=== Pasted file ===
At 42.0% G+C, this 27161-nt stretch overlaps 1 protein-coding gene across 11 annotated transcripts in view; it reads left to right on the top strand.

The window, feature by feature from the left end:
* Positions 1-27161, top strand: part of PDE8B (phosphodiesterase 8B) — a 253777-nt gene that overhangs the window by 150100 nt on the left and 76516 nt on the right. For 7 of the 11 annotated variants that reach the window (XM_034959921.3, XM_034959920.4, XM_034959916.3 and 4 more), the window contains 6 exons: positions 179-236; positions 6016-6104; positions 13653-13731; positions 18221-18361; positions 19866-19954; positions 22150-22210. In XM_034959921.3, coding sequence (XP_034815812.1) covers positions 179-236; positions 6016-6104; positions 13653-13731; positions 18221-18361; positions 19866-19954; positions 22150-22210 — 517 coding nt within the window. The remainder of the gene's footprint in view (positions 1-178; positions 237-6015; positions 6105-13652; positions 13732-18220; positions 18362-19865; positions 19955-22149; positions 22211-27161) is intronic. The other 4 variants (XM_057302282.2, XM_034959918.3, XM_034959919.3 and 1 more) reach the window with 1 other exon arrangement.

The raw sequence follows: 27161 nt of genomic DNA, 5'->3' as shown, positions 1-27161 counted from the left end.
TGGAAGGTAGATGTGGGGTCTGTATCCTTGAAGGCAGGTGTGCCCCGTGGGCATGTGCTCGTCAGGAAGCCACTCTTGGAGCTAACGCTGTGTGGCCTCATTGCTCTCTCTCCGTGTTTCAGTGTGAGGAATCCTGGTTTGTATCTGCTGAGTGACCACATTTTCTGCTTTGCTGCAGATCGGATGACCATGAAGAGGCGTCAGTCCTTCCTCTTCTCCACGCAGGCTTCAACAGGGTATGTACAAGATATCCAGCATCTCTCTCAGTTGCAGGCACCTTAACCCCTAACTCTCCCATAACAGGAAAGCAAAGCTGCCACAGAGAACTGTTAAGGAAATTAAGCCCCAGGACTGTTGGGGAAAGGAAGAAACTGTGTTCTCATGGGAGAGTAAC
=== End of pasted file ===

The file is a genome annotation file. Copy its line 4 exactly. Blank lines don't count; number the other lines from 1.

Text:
The raw sequence follows: 27161 nt of genomic DNA, 5'->3' as shown, positions 1-27161 counted from the left end.